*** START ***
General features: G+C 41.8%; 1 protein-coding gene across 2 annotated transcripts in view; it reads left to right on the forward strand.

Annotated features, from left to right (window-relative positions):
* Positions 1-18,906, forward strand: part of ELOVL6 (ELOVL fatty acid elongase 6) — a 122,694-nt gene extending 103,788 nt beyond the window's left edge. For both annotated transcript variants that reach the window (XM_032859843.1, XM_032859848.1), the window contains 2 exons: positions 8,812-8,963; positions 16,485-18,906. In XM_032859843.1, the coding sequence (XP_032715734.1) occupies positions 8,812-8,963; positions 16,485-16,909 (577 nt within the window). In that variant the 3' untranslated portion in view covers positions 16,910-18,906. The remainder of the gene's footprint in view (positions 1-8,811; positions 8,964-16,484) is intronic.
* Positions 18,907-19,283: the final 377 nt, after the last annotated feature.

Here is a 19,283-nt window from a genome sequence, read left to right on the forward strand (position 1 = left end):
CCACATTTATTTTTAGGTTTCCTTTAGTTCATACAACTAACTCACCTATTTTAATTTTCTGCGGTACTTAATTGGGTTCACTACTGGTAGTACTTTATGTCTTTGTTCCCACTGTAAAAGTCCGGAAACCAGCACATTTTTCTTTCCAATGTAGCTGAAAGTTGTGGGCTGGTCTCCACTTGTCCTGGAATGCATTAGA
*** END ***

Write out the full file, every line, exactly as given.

General features: G+C 41.8%; 1 protein-coding gene across 2 annotated transcripts in view; it reads left to right on the forward strand.

Annotated features, from left to right (window-relative positions):
* Positions 1-18,906, forward strand: part of ELOVL6 (ELOVL fatty acid elongase 6) — a 122,694-nt gene extending 103,788 nt beyond the window's left edge. For both annotated transcript variants that reach the window (XM_032859843.1, XM_032859848.1), the window contains 2 exons: positions 8,812-8,963; positions 16,485-18,906. In XM_032859843.1, the coding sequence (XP_032715734.1) occupies positions 8,812-8,963; positions 16,485-16,909 (577 nt within the window). In that variant the 3' untranslated portion in view covers positions 16,910-18,906. The remainder of the gene's footprint in view (positions 1-8,811; positions 8,964-16,484) is intronic.
* Positions 18,907-19,283: the final 377 nt, after the last annotated feature.

Here is a 19,283-nt window from a genome sequence, read left to right on the forward strand (position 1 = left end):
CCACATTTATTTTTAGGTTTCCTTTAGTTCATACAACTAACTCACCTATTTTAATTTTCTGCGGTACTTAATTGGGTTCACTACTGGTAGTACTTTATGTCTTTGTTCCCACTGTAAAAGTCCGGAAACCAGCACATTTTTCTTTCCAATGTAGCTGAAAGTTGTGGGCTGGTCTCCACTTGTCCTGGAATGCATTAGA